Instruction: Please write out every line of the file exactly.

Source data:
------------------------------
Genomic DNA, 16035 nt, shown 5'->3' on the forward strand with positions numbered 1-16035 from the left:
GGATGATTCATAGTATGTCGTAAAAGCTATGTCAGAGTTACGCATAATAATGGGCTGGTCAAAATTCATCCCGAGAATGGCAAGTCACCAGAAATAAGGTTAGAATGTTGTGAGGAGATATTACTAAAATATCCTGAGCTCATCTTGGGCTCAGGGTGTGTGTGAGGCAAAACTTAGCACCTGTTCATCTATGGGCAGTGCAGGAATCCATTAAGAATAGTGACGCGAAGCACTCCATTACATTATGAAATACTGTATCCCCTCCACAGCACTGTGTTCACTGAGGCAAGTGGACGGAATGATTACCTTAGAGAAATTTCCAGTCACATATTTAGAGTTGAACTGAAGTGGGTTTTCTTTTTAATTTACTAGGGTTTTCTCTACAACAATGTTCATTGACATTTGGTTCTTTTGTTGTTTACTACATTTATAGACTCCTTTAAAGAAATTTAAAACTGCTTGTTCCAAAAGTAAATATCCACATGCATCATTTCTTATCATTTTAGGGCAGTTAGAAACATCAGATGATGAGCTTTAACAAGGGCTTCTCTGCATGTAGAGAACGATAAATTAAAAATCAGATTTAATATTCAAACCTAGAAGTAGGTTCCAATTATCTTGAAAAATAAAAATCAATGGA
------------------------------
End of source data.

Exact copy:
Genomic DNA, 16035 nt, shown 5'->3' on the forward strand with positions numbered 1-16035 from the left:
GGATGATTCATAGTATGTCGTAAAAGCTATGTCAGAGTTACGCATAATAATGGGCTGGTCAAAATTCATCCCGAGAATGGCAAGTCACCAGAAATAAGGTTAGAATGTTGTGAGGAGATATTACTAAAATATCCTGAGCTCATCTTGGGCTCAGGGTGTGTGTGAGGCAAAACTTAGCACCTGTTCATCTATGGGCAGTGCAGGAATCCATTAAGAATAGTGACGCGAAGCACTCCATTACATTATGAAATACTGTATCCCCTCCACAGCACTGTGTTCACTGAGGCAAGTGGACGGAATGATTACCTTAGAGAAATTTCCAGTCACATATTTAGAGTTGAACTGAAGTGGGTTTTCTTTTTAATTTACTAGGGTTTTCTCTACAACAATGTTCATTGACATTTGGTTCTTTTGTTGTTTACTACATTTATAGACTCCTTTAAAGAAATTTAAAACTGCTTGTTCCAAAAGTAAATATCCACATGCATCATTTCTTATCATTTTAGGGCAGTTAGAAACATCAGATGATGAGCTTTAACAAGGGCTTCTCTGCATGTAGAGAACGATAAATTAAAAATCAGATTTAATATTCAAACCTAGAAGTAGGTTCCAATTATCTTGAAAAATAAAAATCAATGGA